That holy trinity for me is Contract for Difference (CfD’s), the low interest rate environment + Interactive brokers (or in my case their local re-seller Lynx).

Contract for Difference

CfD’s is a very special product. You see, it behaves exactly as a the underlying stock but it isn’t a stock. It is also a contract between you and your financial institution meaning they’re not actually traded on a stock exchange (but it does behave in the same way).  This means the speculation tax was not applicable. The stock order tax is not applicable either. And the cost of buying or selling a CfD is ridiculous low. Especially for CfD’s on US stocks where it is 0.01 cent per CfD. An almost perfect product. There is off course a catch. When buying CfD’s, you actually borrow the money from your financial institution. And that of course has a cost. It is an overnight fee which means that you are only charged interest if you keep your position overnight. Buy and sell (or sell and buy as you can also go short with CfD’s) in the same day and no interest will be charged. This is why CfD’s are mainly used for day trading. It is also the reason why I never looked closer at this financial product before the end of 2015 although I had been aware of its existence before that.

Enter our current low interest rate environment

The low interest rate environment

When rates are high you would be a fool to keep a CfD postion for a long time. Paying a 6% rate to make perhaps 8 or 10% profit is not a very attractive proposition. Better close that position during the day! But interest rates are low now. Close to zero, and for the euro even negative. The interactive broker rates can be found here.

Borrowing at around 2% to make around 8% to 10% profit? Well that’s very attractive. Especially since you have stocks paying a higher dividend than that!! When I came to this realization I was drooling more than that time Alyson Hannigan appeared as lesbian vampire willow in Buffy the vampire slayer.

It was about the become even better (yay , a threesome!).

Collateral at Interactive brokers

You see, brokers are not willing to have just anybody borrow large amounts to buy CfD’s. They need collateral so they are sure you can cover your losses if the trade should not go as you planned and you have a loss. Most brokers will offer leverage on that collateral letting you borrow more than the collateral. But I am not that big a fan of leverage. Collateral is a lot like lesbian vampire Willow: great in small doses and for an occasional fling in the woods but you do not want to take her home to meet the parents or be married to her. Most brokers want you to put up cash as a collateral. But cash does not offer any decent returns. Meaning you have this pile of dead capital just lying there, except if you would take on leverage and buy CfD’s. Not a very appealing proposal! It forces you to be leveraged all of the time or have 0 return on your cash. You do not want to be leveraged all of the time because just like being married to vampire Willow, sooner or later you will wind up dead.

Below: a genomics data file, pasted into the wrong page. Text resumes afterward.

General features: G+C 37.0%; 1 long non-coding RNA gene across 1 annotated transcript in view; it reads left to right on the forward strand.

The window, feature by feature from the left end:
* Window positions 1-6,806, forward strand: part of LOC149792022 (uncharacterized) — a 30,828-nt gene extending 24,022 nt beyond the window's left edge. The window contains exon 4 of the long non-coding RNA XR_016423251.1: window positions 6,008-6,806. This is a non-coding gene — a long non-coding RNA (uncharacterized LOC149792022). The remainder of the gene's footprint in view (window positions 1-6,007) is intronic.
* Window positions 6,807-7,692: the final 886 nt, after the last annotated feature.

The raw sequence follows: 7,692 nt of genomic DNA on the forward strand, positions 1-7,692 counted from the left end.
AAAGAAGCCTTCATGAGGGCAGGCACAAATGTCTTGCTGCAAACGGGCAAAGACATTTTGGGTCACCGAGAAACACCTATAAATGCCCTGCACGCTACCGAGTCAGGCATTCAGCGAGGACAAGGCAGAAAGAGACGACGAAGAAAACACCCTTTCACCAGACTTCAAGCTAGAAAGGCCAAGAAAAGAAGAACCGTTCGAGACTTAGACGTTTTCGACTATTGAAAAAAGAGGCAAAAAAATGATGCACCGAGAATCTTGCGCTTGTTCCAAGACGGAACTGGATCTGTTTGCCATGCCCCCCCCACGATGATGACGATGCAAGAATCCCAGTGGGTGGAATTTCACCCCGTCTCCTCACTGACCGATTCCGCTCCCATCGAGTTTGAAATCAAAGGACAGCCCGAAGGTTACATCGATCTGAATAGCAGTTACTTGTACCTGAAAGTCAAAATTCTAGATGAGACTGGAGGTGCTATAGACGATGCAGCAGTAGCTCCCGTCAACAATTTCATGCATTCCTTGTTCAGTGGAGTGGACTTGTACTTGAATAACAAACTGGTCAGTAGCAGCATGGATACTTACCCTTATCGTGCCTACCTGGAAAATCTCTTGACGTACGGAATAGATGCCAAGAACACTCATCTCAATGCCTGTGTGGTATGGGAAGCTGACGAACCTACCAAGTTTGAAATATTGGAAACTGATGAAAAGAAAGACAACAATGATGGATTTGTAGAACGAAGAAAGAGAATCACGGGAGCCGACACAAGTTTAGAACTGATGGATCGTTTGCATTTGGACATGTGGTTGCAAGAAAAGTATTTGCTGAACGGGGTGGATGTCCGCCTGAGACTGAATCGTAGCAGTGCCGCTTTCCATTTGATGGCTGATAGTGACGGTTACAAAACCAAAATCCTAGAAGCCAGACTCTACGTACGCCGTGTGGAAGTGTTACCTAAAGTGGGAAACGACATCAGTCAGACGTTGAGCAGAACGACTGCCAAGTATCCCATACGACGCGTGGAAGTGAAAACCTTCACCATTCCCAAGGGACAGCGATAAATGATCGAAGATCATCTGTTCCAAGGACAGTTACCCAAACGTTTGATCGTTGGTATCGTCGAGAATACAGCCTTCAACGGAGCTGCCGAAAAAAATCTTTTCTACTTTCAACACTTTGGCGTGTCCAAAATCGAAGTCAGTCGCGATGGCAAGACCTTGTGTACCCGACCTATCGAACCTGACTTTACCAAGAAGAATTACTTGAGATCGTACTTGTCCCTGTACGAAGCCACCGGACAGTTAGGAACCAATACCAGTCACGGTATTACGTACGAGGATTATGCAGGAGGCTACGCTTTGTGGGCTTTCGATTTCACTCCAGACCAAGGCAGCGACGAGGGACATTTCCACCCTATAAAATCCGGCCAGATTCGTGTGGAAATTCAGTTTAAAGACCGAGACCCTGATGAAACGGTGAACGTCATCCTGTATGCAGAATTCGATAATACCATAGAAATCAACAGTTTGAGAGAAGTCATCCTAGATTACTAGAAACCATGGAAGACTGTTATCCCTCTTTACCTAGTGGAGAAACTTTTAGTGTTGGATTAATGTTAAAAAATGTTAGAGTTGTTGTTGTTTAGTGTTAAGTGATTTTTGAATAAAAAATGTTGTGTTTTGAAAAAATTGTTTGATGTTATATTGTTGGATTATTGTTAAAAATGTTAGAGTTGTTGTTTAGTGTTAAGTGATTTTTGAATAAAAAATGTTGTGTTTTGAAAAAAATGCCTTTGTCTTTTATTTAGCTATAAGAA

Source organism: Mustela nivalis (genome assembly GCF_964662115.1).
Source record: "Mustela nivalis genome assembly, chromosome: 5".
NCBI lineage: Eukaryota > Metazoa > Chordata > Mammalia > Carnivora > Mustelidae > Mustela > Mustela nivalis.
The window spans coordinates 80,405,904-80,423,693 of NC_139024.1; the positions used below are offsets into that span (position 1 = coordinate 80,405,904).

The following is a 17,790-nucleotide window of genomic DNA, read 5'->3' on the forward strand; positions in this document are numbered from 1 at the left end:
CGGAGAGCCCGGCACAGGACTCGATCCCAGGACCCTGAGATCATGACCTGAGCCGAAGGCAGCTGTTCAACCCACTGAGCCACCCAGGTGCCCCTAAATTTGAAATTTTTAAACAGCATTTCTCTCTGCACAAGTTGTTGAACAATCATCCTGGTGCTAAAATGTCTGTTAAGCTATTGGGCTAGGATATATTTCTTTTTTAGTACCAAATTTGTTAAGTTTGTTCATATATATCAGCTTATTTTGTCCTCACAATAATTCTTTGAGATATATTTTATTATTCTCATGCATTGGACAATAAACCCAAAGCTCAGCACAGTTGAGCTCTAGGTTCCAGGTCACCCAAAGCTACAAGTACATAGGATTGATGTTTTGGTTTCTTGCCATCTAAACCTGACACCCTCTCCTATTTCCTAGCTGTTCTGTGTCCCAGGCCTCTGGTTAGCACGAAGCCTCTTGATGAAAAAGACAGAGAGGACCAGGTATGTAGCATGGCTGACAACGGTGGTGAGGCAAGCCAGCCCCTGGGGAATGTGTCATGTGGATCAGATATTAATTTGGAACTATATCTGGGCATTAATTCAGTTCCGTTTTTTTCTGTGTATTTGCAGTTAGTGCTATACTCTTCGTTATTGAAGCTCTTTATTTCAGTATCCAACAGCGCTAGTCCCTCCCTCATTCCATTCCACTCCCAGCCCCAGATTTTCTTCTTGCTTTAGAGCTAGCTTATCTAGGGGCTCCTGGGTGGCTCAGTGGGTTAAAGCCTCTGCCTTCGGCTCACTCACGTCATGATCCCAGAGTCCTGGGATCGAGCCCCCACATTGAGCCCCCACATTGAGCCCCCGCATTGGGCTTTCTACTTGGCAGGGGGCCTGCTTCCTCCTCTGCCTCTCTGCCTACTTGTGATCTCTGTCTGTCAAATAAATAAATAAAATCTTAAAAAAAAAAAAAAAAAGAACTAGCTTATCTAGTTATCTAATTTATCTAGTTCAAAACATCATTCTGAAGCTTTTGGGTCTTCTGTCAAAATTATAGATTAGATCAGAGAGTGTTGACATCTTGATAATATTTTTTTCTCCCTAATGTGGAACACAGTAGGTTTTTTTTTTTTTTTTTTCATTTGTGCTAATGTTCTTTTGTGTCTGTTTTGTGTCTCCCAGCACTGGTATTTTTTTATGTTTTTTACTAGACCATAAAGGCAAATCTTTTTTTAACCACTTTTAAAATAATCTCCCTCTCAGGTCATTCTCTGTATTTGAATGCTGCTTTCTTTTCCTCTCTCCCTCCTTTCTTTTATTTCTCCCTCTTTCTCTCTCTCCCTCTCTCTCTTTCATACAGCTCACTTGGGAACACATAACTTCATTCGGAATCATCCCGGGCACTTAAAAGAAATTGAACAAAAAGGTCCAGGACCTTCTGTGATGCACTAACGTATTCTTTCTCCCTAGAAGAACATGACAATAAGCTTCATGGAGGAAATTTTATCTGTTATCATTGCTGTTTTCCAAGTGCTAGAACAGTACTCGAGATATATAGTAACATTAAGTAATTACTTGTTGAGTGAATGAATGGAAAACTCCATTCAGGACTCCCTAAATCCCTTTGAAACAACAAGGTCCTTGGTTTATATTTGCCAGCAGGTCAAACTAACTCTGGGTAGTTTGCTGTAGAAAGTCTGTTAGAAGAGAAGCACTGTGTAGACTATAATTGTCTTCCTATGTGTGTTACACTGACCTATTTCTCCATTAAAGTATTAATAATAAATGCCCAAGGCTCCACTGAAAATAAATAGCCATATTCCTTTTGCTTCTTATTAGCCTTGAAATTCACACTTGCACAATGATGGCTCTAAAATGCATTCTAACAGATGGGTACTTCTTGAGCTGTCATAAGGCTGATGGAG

But Interactive brokers also accept stocks as collateral! They especially love A list stocks like Berkshire Hathaway. You see, this right here? This is the moment where you are fooling around with lesbian vampire Willow and normal Willow turns up, gets exited and ask you if she can join the fun!

What this means is that you can plow everything you have in Berkshire Hathaway. Enjoy a better retrun than the index (well, perhaps not at current prices, but I am speaking early 2016 here, the price was right) on this position. And then, when a decent opportunity arises you can use CfD’s and your leverage to get a bit of extra return. Since Berkshire already gives you an average return of 9% a year, this means you only need one nice trade a year to push your return to 12% or higher. It doesn’t need to be Berkshire stock, and index fund is also accepted. Beating the index all of a sudden became easy!